For Diversity in the International Regulation of Financial Institutions: Critiquing and Recalibrating the Basel Architecture
Yale Law School; National Bureau of Economic Research (NBER); European Corporate Governance Institute (ECGI)
March 11, 2013
Yale Law & Economics Research Paper No. 452
ECGI - Law Working Paper, Forthcoming
This paper challenges the prevailing view of the efficacy of harmonization of international financial regulation and provides a mechanism for facilitating regulatory diversity and experimentation within the existing global regulatory framework. the Basel accords. Recent experience suggests that regulatory harmonization can increase, rather than decrease, systemic risk. By incentivizing financial institutions worldwide to follow broadly similar business strategies, regulatory error contributed to a global financial crisis. Furthermore, the fast-moving, dynamic nature of financial markets renders it improbable that regulators will be able to predict with confidence what optimal capital requirements or other regulatory policies are to reduce systemic risk, the objective of global harmonization efforts, nor what future financial innovations, activities or institutions might generate systemic risk. The paper contends, accordingly, that there would be value added from increasing the flexibility of the international financial regulatory architecture, as a means of reducing systemic risk, It proposes making the Basel architecture more adaptable by creating a procedural mechanism by which departures along multiple dimensions from Basel would be permitted while providing safeguards, given the limited knowledge that we do possess, against the ratchetting up of systemic risk from such departures. The core of the proposal is peer review of proposed departures from Basel, and upon approval, ongoing monitoring for their impact on global systemic risk. If a departure were found to increase systemic risk, it would be disallowed. Such a mechanism would improve the quality of regulatory decisionmaking by generating information on what regulation works best under what circumstances, and by providing a safety valve against a harmonized regulatory error’s increasing systemic risk, by reducing the likelihood that international banks worldwide will follow broadly similar flawed strategies in response to regulatory incentives.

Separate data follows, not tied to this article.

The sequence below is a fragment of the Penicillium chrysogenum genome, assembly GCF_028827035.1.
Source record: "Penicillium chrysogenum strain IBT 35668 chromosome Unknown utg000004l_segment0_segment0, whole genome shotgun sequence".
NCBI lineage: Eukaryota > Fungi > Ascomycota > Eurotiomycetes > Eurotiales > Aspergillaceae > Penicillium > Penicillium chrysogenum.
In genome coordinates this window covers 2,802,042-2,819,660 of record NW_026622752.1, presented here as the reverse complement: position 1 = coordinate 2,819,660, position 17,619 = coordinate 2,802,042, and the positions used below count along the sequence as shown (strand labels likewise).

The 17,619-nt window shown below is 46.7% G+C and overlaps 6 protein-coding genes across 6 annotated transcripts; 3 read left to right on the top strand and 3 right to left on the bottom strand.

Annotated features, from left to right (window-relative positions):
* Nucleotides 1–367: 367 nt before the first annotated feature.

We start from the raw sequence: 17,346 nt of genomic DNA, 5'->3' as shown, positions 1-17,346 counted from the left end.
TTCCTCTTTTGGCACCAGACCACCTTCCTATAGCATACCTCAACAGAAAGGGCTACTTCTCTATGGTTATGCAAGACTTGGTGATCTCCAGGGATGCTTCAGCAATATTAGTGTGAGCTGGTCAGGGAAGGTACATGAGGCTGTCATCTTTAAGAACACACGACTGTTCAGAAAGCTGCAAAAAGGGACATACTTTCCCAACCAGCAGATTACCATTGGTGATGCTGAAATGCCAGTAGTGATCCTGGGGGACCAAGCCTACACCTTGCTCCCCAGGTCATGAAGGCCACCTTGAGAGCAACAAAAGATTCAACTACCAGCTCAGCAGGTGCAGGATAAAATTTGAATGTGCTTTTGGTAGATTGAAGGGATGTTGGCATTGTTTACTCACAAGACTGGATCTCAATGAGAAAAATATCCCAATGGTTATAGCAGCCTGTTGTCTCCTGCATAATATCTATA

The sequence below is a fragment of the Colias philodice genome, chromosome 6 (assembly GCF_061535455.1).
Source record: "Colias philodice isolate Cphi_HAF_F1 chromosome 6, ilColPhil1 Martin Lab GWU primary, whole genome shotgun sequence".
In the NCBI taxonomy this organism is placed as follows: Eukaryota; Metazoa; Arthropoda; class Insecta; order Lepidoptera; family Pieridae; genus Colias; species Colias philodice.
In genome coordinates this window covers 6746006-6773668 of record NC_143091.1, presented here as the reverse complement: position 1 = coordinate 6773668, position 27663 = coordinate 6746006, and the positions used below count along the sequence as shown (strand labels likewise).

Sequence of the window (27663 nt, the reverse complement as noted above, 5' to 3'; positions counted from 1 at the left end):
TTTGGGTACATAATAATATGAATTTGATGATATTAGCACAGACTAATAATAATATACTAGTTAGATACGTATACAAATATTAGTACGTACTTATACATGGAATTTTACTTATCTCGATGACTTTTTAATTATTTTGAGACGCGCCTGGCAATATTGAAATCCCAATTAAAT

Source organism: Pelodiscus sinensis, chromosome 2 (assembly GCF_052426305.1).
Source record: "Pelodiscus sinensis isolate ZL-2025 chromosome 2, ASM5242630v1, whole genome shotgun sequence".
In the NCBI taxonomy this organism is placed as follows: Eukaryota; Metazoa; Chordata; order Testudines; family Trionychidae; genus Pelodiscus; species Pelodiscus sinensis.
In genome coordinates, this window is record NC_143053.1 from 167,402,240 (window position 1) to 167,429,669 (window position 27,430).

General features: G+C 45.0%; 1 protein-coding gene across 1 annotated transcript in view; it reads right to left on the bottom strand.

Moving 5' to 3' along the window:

Number of Pages in PDF File: 120
Keywords: financial regulation, Basel accords, capital requirements, banking, harmonization
JEL Classification: G21, G28, K23, F33
Date posted: August 10, 2012 ; Last revised: March 15, 2013
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